Texas schools can continue forcing kids to wear face coverings for now, thanks to a ruling by the state’s high court that thwarts both Texas Gov. Greg Abbott’s executive order banning mask mandates, as well as parents’ right to choose what’s best for their children.
Earlier this week, a Travis County court granted three temporary restraining orders that halt enforcement of Abbott’s order, allowing school districts across Texas to mandate masks.
In a ruling issued late Thursday, the Texas Supreme Court denied a request by Texas Attorney General Ken Paxton to put those TROs on hold while the courts consider whether to permanently block or allow mask mandates issued in violation of Abbott’s July 29 executive order.
Executive Order GA-38 (Abbott’s 31st COVID-related order since declaring the Chinese coronavirus a public health disaster in March 2020) prohibits most government officials and entities, including school districts, from mandating face coverings, leaving the decision to individuals.
Thursday’s ruling is just the latest in a series of conflicting orders, lawsuits, and countersuits involving state and local officials as well as parents who say forced masking is harmful to kids and violates parental choice.
Conservative author Charles C.W. Cooke agrees, writing in National Review that governors who ban mask mandates in schools are not banning voluntary mask-wearing in classrooms.
“Rather, they have all elected to leave the decision to mask children with parents rather than school boards,” he said, adding that across Europe “no child under the age of twelve is obliged to wear a mask, on the eminently sensible grounds that masks are ineffective and may adversely affect children’s development.”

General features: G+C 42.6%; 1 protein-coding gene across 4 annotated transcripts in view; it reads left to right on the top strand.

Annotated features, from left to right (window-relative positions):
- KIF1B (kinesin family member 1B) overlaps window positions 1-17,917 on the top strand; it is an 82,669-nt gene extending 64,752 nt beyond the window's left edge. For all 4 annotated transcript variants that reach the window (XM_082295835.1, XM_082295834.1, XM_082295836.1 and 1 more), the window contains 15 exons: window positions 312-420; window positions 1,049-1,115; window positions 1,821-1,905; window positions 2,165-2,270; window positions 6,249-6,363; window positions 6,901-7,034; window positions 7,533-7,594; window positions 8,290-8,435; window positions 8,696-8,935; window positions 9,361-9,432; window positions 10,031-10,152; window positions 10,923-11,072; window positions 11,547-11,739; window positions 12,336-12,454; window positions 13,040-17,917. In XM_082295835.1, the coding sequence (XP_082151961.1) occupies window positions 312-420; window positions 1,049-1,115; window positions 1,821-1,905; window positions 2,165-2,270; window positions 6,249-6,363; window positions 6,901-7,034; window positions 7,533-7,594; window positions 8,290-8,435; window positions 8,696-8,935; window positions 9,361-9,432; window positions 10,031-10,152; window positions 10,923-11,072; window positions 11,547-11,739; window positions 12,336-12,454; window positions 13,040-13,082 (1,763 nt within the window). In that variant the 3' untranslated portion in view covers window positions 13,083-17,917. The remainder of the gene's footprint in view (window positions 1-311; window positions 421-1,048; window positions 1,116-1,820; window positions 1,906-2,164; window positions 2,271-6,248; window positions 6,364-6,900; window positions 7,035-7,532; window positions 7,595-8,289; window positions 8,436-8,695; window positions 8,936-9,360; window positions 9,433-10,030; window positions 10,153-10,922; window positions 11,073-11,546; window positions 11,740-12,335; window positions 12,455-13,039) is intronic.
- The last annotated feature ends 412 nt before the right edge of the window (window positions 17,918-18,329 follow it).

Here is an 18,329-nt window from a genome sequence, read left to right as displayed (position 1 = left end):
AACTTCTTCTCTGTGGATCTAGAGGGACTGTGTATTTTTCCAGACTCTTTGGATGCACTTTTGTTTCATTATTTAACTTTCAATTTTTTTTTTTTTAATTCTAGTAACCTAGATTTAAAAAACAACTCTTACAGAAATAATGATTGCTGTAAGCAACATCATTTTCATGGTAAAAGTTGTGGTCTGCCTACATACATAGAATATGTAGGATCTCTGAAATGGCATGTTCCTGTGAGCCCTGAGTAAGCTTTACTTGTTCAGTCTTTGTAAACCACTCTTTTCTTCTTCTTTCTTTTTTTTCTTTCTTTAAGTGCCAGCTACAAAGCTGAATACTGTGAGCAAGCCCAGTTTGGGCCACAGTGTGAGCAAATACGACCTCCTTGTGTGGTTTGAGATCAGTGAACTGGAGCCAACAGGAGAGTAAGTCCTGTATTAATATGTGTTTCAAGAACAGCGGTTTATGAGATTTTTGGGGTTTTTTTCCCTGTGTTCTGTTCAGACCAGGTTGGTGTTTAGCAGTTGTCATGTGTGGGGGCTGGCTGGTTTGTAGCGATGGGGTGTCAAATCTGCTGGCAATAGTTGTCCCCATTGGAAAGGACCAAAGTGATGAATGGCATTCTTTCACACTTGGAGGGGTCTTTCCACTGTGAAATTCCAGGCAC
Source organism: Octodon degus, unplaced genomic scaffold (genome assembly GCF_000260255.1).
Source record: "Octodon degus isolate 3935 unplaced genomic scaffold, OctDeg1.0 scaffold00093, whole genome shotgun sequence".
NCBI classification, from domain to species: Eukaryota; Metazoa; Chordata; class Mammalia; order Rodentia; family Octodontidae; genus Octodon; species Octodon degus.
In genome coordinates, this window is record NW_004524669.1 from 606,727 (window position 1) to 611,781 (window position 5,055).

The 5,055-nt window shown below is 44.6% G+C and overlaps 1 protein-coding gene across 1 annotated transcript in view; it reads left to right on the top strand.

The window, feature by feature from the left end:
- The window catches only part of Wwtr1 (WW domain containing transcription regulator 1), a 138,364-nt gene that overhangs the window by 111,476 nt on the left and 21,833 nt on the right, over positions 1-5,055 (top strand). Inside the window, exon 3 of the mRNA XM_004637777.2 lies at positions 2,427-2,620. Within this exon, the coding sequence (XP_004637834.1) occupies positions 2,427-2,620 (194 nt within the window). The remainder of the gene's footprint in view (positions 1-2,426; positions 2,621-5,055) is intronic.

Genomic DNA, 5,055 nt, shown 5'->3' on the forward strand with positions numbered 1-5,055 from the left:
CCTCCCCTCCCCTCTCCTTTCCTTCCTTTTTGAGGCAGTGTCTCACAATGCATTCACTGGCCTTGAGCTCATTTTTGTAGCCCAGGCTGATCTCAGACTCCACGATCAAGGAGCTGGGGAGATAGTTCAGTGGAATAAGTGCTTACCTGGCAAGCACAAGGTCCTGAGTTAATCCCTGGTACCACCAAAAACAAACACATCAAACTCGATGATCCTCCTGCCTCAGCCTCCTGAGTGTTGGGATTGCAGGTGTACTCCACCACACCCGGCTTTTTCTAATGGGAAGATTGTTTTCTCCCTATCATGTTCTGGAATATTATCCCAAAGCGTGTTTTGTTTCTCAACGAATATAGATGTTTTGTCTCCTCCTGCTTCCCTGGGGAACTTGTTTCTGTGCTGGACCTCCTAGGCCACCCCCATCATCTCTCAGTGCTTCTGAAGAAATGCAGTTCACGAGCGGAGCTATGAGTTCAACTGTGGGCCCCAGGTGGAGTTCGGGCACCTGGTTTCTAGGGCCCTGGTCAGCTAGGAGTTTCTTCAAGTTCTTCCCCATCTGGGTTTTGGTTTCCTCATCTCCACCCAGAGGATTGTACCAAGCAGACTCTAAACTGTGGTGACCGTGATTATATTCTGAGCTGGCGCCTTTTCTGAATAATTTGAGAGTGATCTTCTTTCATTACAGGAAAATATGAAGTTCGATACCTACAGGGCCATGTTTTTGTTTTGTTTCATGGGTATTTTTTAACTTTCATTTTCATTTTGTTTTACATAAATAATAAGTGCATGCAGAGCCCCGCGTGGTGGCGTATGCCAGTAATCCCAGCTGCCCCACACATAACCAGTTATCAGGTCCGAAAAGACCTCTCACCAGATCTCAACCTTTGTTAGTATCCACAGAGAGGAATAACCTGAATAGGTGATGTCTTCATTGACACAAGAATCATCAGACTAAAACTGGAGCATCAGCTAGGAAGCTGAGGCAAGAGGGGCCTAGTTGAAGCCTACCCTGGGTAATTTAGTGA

Hearings are set for next week for the Travis County court to decide if the three temporary orders will be extended until trial next year, giving power to school boards over parents in the meantime. An extension of the orders could be appealed through ordinary legal processes.
The Texas Education Agency said in a new Public Health Guidance document issued Thursday that “mask provisions of GA-38 are not being enforced as the result of ongoing litigation,” adding that further guidance “will be made available after the court issues are resolved.”
Texas lawmakers chose not to address mask mandates earlier this year in the regular legislative session and failed to curtail the governor’s unilateral disaster powers, which Abbott used to mandate masks last year.
Abbott added Education, including that “the wearing of face coverings is not mandatory,” to his agenda for the second special session now in progress.
House Bill 127 by State Rep. Jeff Cason (R–Bedford) would ban all public school mask mandates for K-12 students, but none of the bills filed this session addressing mask mandates have been referred to a committee for consideration.